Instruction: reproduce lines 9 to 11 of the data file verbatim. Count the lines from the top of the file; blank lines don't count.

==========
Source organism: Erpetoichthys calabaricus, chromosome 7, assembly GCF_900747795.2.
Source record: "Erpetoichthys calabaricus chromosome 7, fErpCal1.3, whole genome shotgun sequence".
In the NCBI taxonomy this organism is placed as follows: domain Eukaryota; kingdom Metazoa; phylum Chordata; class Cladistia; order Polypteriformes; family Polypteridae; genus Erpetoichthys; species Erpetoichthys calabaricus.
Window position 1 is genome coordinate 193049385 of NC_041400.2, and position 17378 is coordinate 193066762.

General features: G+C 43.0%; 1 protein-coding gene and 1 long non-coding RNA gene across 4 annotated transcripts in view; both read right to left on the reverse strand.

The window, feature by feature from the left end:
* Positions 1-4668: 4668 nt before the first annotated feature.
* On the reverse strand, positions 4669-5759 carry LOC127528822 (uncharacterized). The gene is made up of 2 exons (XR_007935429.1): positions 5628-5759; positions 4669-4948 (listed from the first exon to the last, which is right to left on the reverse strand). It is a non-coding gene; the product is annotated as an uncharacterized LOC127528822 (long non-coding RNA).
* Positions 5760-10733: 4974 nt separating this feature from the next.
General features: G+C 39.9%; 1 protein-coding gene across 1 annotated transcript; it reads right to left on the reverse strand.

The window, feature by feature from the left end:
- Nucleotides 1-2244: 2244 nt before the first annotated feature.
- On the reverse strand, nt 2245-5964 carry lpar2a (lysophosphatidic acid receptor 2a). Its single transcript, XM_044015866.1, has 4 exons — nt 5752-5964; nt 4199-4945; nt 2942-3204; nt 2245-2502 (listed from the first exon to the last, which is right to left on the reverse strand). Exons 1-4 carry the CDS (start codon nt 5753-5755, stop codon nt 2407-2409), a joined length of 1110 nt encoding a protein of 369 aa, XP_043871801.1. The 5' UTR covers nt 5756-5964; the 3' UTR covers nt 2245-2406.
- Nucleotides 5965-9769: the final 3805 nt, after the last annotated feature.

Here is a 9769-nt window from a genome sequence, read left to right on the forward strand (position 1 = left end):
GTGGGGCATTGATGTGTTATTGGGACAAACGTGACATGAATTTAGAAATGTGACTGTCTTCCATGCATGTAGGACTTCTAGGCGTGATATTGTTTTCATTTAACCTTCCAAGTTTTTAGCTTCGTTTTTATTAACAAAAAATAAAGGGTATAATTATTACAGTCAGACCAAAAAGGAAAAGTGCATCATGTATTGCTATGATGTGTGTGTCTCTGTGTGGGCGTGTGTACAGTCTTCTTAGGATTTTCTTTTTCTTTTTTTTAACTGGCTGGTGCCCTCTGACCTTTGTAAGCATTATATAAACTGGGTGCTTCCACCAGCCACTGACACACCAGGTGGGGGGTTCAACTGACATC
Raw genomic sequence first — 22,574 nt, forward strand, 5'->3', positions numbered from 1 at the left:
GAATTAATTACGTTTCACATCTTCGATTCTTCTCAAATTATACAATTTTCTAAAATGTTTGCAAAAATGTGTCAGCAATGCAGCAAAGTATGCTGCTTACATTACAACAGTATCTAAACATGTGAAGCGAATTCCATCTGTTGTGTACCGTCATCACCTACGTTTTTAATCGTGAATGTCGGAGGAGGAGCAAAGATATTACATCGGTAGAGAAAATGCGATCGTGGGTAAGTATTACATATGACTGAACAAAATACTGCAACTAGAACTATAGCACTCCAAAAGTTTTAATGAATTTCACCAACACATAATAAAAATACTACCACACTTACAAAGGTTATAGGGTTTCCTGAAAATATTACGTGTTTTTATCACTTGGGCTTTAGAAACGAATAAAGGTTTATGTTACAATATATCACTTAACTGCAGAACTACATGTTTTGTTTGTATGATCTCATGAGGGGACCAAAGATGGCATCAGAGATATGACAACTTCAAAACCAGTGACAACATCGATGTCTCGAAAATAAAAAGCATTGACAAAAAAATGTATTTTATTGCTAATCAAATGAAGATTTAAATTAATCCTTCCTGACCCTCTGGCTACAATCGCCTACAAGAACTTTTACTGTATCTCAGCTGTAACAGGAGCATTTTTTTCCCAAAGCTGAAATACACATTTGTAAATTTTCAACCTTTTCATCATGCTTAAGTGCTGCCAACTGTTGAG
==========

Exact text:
* Positions 5760-10733: 4974 nt separating this feature from the next.
General features: G+C 39.9%; 1 protein-coding gene across 1 annotated transcript; it reads right to left on the reverse strand.

The window, feature by feature from the left end: